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Council officer John steps into retirement after serving six Angus Provosts over 25 years

John Davie has stepped down after 25 years as Angus Council officer. Pic Paul Reid.

For quarter of a century, John Davie’s role has seen him rub shoulders with royalty, sporting superstars and military big wigs.

But as he hangs up the Angus Council officer’s dress tailcoat for the last time, it is the ordinary lads and lassies of the county who have left the fondest lasting memory on him.

Quietly departing the role with a minimum of fuss, the 68-year-old Dundonian has spoken of the honour of serving all six Provosts of Angus since local government reorganisation in 1996.

John Davie at the door of Forfar’s Municipal Buildings on his final day in the role. Pic Paul Reid.

After 23 years with the Royal Engineers in locations including Northern Ireland, the Falklands, the Gulf War and on attachment to the Sultan of Oman’s army in Yemen during the Dhofar War in the early 1970s, John left the military in 1993.

“I came out of the army and for three years was a chauffeur with Tayside Regional Council, then became one of the two council officers in Angus when it became a unitary authority,” he said.

Since then, John has been at the side of the civic figurehead at everything from Royal visits and Carnoustie’s Open Championship to Holyrood events and armed forces parades through Angus towns.

However, a council officer’s role extends well beyond that of being the Provost’s chauffeur.

They are involved in the organisation of the finest detail of major events and important local celebrations.

Six Provosts

“It has been a great job role and I enjoyed working with all six Provosts since 1996 – Frances Duncan, Bill Middleton, Ruth Leslie Melville, Helen Oswald, Alex King and Ronnie Proctor.

“There have been many memorable big events.

“But for the past 12 years I have been organising all the diamond weddings and 100th birthdays for Angus people and I would say that has been a real honour.

“Liaising with families to arrange the card from The Queen and the Provost’s visit, then meeting with them and having the privilege of making their day a special one has been a great thing.

A Forfar Freedom parade for The Black Watch 3rd Battalion The Royal Regiment of Scotland (3 Scots).

“Another part of the job has been organising freedom and homecoming parades for the armed forces and sometimes they have come fast and furious.

“It takes a lot of work, but it is a great to see them go well with the people on the streets of the towns.”

Sombre duty

In October 2016, John walked in front of the funeral cortege of Provost Helen Oswald as Carnoustie mourned the passing of the local councillor following a battle with cancer.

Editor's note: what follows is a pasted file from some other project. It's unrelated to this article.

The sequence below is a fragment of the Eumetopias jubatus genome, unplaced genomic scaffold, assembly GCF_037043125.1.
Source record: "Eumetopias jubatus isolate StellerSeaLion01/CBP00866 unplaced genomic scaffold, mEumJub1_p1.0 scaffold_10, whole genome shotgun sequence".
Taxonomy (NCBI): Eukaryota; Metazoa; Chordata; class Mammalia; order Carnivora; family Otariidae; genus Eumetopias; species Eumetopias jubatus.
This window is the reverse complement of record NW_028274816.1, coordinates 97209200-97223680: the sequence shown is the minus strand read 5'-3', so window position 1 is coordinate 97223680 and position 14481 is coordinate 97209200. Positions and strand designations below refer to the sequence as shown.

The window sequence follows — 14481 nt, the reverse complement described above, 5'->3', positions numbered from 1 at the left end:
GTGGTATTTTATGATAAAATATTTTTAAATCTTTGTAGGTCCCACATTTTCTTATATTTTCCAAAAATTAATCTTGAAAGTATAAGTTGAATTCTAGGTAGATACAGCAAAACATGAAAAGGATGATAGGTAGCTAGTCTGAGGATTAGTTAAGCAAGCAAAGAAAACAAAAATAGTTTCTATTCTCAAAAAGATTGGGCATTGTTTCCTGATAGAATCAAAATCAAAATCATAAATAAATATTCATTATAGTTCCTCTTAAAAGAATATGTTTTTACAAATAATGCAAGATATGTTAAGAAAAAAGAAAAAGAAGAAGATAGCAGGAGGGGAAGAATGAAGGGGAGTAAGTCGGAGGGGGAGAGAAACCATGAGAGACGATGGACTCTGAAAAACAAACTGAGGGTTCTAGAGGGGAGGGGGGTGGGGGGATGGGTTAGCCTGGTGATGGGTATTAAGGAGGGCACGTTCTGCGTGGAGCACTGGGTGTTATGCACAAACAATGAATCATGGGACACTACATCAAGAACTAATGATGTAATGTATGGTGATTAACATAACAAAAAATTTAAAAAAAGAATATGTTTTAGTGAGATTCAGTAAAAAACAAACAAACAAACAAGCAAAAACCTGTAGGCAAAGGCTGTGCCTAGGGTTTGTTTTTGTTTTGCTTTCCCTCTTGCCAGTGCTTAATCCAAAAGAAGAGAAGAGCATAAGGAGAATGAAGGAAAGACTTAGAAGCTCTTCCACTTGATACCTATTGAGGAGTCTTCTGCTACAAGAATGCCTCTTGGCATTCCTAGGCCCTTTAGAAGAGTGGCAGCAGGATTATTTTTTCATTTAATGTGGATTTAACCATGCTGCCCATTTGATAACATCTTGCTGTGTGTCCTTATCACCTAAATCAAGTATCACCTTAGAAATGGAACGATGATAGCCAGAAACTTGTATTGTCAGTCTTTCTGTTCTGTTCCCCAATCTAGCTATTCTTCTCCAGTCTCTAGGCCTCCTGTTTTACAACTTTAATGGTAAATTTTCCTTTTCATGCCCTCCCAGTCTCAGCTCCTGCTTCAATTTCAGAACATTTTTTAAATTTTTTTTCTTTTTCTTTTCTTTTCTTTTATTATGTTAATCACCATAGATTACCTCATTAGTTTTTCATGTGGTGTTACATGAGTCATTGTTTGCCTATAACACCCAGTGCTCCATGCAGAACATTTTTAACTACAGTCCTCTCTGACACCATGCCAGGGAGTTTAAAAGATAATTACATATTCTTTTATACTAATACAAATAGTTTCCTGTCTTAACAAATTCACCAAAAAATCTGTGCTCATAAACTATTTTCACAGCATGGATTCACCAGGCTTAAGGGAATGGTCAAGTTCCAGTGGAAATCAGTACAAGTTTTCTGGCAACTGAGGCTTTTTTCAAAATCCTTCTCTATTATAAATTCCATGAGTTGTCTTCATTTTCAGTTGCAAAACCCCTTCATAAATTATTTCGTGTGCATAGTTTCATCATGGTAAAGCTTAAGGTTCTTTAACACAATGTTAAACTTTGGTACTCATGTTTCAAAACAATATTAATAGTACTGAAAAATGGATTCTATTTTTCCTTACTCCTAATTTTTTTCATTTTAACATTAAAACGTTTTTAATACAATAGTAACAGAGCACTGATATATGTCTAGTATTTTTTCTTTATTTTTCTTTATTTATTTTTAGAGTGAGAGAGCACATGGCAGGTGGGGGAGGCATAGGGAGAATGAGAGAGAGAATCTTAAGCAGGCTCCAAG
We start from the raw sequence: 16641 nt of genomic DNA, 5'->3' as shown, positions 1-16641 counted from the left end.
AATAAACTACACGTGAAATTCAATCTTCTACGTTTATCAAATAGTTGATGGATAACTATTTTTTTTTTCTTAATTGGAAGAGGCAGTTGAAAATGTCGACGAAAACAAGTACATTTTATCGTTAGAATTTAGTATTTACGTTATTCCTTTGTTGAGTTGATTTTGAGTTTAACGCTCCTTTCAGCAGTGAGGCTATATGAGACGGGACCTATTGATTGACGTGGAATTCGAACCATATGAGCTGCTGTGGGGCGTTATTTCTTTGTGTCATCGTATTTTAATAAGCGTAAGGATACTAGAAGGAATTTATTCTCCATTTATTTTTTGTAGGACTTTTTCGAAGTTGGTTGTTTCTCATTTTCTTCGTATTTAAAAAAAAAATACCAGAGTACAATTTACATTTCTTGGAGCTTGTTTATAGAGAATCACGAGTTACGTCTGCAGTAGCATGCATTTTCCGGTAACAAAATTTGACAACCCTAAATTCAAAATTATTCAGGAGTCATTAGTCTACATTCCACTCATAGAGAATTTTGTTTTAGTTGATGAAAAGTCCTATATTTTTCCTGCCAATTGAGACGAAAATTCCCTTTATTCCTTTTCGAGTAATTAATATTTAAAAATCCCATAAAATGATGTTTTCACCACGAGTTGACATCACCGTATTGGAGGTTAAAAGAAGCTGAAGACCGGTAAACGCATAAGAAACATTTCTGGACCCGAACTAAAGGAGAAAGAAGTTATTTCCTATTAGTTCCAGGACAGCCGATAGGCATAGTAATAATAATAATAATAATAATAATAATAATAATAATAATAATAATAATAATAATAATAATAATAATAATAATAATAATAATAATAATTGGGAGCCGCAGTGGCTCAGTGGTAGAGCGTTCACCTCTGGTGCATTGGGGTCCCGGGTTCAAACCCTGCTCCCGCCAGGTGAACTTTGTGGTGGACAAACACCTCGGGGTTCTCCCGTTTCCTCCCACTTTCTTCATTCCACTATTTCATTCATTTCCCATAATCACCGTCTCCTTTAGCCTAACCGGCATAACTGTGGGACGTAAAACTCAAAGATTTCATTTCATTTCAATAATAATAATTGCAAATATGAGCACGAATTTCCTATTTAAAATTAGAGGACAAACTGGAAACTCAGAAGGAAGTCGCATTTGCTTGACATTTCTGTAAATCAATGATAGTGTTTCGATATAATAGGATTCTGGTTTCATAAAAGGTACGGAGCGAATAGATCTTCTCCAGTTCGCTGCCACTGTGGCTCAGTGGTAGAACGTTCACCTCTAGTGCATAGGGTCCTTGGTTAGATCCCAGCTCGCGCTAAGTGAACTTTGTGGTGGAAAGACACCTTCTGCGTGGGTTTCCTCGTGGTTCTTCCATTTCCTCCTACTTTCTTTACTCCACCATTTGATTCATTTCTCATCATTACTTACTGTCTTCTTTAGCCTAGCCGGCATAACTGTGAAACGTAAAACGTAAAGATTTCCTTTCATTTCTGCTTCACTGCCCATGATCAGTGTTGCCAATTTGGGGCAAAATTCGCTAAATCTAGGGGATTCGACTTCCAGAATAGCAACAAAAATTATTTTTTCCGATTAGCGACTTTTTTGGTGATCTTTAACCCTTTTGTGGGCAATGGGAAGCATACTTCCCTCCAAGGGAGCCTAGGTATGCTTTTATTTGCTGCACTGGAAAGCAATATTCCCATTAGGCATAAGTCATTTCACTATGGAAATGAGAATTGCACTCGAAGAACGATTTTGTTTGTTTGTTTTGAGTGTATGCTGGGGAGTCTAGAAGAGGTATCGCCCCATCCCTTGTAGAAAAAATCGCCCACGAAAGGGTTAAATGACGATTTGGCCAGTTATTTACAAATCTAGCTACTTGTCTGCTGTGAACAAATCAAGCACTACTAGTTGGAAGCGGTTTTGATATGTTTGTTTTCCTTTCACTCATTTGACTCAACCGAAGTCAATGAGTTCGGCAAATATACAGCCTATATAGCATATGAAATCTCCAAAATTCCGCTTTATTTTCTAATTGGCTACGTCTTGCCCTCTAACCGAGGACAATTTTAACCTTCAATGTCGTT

“It was a difficult day, but at the cemetery I had the duty of folding the saltire which was on her coffin and passed it to her husband, Ed. It was a real honour for me to do that,” John added.

John Davie carries the Provost’s chain at the funeral of Carnoustie councillor Helen Oswald in 2016.

“I could write a book about what goes on behind the scenes.

“It is all about the hours spent on the laptop or the phone taking care of all the organisation so that it all happens on the day as it should.

“And you have the responsibility of making sure the Provost’s chain is never out of your sight.

“God forbid if you just put the box down somewhere and accidentally forgot about it!

Provost’s praise

The figure on whose shoulders John has hung the ornate county chain for the past four and a half years has nothing but the highest of praise for the unsung hero.

Provost Ronnie Proctor said: “John has served as council officer to six Provosts in his time in Angus and he has done every one of us proud.

“Throughout all of that time he has worked tirelessly to make sure things go smoothly – whether it be for a 100th birthday or a Royal visit.

Angus Provost Ronnie Proctor and council officer John Davie. Pic Paul Reid.

“His attention to detail is absolutely incredible. Whatever he is organising, he looks at every angle and makes sure nothing is missed.

“He has been a great advert for the county of Angus in the way he has performed the council officer’s role and I would say he has certainly brought that wee bit of extra gravitas to it.

“The end of an era is often an over used phrase, but it definitely applies in this case with John’s departure from Angus Council.

“I personally am sad to see him go from the council but I wish him all the best in his well-deserved retirement, as I am sure my colleagues also do.”